The Supreme Court rendered the 107-Tai-Shang-574 Civil Decision of April 11, 2019 (hereinafter, the “Decision”), holding that when determining there is drunk driving that may lead to a traffic hazard, a police officer may stop the vehicle for a spot check; and if the driver fails to comply and drives on, the police officer cannot be requested not to stop the vehicle if the likelihood of hazard cannot be eliminated.
According to the facts underlying this Decision, the Appellant asserted that the individual who was not a party to this lawsuit, and who was affiliated with the Appellee had surmised that Individual A was driving drunk and had intended to check. However, Individual A turned left after driving away from a restaurant (in an opposite direction from the position of the police car). The two police officers drove the police car and turned left to the opposite lane when the red light was on in violation of traffic regulations to tail the small passenger vehicle at issue at a short distance behind. Realizing that he was being followed by a police car, Individual A panicked, went through a red light and made a u turn to the opposite lane while increasing his driving speed. The small passenger vehicle at issue subsequently overturned after hitting a tree on the road side because of its high speed. As a result, Individual A was injured and died after he was hospitalized. Therefore, the Appellants, who are his children and spouse, sought compensation pursuant to relevant requirements such as the National Compensation Law. After the original trial court ruled against them, the Appellants appealed.
According to this Decision, the police may stop a vehicle for a spot check after they objectively and reasonably determine the likelihood of a traffic hazard caused by drunk driving based on all kinds of evidence. Otherwise, this would go against the mission of the police to prevent hazards. If a driver drives on without stopping the vehicle as instructed, not only the probability of an accident can increase, but also the police will be more suspicious of a likelihood of crime. Under such circumstances where the probability of a hazard cannot be surely ruled out, the police certainly cannot be asked to stop the interception and to merely cite the traffic violation or collect evidence by using scientific instruments, instead of following and stopping the vehicle.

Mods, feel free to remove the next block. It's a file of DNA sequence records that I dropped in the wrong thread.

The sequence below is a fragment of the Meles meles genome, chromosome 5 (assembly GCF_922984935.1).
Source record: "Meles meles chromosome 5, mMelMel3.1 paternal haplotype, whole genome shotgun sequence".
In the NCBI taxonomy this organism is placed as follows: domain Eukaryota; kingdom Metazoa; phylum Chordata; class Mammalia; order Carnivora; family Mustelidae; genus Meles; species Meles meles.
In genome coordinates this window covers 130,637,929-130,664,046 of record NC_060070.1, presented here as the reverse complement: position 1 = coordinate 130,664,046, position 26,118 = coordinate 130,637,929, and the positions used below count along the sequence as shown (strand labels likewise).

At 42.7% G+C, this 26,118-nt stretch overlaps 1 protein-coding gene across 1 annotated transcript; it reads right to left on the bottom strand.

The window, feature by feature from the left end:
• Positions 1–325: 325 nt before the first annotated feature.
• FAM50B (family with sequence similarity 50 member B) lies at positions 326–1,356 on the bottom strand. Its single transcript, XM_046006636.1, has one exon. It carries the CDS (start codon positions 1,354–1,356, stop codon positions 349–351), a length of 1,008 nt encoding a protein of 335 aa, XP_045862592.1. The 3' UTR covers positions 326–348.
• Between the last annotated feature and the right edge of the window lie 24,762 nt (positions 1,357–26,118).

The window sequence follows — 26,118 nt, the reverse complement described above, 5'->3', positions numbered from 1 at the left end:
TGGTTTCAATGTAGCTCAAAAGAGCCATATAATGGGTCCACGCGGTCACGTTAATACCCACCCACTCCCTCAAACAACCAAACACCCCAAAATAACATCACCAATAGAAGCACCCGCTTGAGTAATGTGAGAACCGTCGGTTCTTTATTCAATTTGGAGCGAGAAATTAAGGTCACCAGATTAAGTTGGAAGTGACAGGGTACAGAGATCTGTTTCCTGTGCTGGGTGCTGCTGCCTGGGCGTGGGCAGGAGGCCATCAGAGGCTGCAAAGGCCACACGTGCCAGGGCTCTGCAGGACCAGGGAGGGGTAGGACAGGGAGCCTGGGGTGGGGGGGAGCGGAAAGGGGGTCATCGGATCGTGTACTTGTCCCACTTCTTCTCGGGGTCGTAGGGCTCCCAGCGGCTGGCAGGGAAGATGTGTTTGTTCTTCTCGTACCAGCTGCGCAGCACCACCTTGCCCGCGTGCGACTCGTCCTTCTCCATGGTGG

In addition, according to this Decision, the original decision held that reasonably determining Individual A was likely to commit an offense of unsafe driving under Article 185-3 , Paragraph 1 of the Criminal Code, the two police officers followed Individual A, maintained a certain distance behind, and instructed Individual A to stop his car by flashing a light, honking, sounding a police siren and using a PA system. Since the police officers’ behavior in carrying out their duties was required for maintaining public order and social safety, meets the principle of proportionality, and is not legally inappropriate, the Appellants’ appeal was dismissed.